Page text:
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Old 25-10-2011, 11:58   #16
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Re: Backing in

We have to back our 32' (39' LOA) schooner into our slip because we have a very short figure pier and can only get to it from aft (the bowsprit is too long to let us get close enough if we go bow in). Like you we have a good amount of windage.

As suggested above you may want to take your boat out on a calm day, away from anything to hit, and practice backing to see what your boat does. It's probably going to want to pivot around the fin keel. Which way does your prop "walk" the stern, when you are in reverse? You'll want to take all of these things along with windage into account in figuring out your strategy for backing down into the slip, and come up with a strategy that uses your prop walk and windage to advantage, rather than fighting it.

Here's how we do it: the prevailing wind is a crosswind from port to starboard when backing down into the slip. Our prop walks pretty significantly to starboard. So, when we come into the harbor I get lined up perpendicular to the slips, with the slips off my starboard side, and rather close to the outboard pilings (this puts the wind more or less on my stern). At this point I'm usually coasting in neutral, giving bursts of forward gear as need to keep steerageway. About one slip away, I execute a turn to port. I can sharpen this turn as needed by (a) more bursts of power in forward, and (b) bursts of power in reverse (which pulls my stern to starboard). The objective is to get lined up with the slip and not too far out, so when lined up I can give her a burst of reverse to get steerage, then go back to neutral to cancel out the prop walk and drift back into the slip.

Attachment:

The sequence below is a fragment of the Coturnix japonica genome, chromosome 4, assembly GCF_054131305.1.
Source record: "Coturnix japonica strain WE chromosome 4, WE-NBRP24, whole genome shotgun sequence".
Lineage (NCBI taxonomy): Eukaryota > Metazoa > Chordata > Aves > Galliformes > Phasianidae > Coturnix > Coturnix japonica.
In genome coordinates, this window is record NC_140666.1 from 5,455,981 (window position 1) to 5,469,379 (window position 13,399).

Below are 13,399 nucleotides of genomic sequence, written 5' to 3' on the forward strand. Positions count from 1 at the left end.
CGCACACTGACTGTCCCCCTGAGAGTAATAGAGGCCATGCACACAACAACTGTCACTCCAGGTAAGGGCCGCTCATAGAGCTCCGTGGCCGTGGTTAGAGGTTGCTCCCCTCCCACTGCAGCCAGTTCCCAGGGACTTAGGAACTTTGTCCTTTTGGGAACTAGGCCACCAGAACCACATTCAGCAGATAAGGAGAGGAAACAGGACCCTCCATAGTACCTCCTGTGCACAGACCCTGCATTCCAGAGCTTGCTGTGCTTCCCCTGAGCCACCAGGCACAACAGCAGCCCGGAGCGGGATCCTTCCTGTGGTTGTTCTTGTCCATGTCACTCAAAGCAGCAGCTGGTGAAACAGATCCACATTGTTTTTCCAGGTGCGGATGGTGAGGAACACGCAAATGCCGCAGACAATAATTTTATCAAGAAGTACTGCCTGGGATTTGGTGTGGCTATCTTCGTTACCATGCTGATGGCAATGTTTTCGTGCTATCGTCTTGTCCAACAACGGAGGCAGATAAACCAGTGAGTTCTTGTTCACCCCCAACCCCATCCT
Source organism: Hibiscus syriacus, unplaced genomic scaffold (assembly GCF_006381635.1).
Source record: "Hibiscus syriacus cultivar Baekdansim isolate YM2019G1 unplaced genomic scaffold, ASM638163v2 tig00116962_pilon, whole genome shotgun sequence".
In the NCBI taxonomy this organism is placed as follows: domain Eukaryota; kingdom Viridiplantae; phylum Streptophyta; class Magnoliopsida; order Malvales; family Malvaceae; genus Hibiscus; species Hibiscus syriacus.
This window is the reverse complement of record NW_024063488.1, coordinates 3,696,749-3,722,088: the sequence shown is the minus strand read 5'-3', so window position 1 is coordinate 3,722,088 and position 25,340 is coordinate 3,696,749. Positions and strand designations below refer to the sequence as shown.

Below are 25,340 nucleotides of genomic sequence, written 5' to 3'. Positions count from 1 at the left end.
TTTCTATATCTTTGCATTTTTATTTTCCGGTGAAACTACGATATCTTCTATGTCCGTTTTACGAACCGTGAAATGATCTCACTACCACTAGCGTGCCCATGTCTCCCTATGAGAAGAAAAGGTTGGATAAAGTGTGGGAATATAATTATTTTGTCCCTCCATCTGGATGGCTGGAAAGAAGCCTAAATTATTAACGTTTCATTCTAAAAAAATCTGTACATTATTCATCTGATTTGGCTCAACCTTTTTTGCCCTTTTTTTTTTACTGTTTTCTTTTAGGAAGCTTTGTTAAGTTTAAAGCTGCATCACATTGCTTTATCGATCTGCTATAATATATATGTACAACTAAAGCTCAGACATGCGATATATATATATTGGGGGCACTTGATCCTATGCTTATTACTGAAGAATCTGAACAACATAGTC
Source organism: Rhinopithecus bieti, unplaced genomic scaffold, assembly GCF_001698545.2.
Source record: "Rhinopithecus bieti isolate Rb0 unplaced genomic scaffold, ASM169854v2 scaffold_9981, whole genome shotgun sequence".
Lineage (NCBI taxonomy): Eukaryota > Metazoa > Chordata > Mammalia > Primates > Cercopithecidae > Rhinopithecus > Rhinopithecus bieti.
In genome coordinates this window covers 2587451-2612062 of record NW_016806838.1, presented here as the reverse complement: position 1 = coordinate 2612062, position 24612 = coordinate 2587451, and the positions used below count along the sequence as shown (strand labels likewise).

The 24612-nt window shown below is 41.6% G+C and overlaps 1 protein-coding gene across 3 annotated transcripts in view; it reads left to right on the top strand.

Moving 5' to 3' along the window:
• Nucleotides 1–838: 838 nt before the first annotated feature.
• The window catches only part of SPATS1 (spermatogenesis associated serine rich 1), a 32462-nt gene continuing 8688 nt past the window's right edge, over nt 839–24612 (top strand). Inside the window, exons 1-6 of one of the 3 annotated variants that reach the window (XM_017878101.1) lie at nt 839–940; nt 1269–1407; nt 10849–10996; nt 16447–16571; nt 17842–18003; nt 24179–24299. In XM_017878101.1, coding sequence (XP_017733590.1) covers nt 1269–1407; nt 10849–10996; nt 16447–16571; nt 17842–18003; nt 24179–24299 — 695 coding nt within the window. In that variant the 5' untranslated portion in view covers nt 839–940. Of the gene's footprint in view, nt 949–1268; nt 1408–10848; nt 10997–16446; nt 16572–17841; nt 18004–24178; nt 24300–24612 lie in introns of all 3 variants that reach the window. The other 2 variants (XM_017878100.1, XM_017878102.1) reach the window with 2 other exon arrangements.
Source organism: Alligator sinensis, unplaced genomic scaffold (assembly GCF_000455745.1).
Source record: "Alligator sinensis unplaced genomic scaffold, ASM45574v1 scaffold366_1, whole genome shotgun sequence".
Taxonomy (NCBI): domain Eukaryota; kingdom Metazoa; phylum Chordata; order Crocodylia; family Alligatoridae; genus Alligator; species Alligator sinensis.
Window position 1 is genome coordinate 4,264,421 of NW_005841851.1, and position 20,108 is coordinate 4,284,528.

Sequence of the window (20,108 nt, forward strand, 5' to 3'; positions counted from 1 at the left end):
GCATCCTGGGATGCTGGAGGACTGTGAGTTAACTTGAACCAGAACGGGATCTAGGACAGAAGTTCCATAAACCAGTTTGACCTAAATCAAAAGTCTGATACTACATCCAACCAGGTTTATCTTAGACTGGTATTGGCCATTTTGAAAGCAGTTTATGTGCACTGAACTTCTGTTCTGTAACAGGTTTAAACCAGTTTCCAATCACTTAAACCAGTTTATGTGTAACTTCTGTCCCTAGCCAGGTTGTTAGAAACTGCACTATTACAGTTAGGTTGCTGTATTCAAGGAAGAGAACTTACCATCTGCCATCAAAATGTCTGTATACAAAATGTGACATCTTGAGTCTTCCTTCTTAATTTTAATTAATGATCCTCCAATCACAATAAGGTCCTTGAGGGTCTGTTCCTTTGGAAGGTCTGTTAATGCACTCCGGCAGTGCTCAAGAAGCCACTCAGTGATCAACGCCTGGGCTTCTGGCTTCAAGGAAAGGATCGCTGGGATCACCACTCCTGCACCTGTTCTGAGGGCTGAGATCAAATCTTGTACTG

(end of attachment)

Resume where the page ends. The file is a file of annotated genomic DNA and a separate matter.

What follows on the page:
As suggested above, I have lines running from each outboard piling, back to the seawall, so I can reach out and grab a line to pull the boat back into the slip (my boat displaces almost 13,000 pounds and I have no trouble pulling her back by myself, and I'm no body builder).

Lately, what I've done is get the boat about midway back into the slip and then cleat down both bow lines. I have them measured out so that at full extension they still hold me off the seawall. I then put the boat in low reverse; it backs down until the bow lines are taut and then just sits there while I get the stern lines and springs on.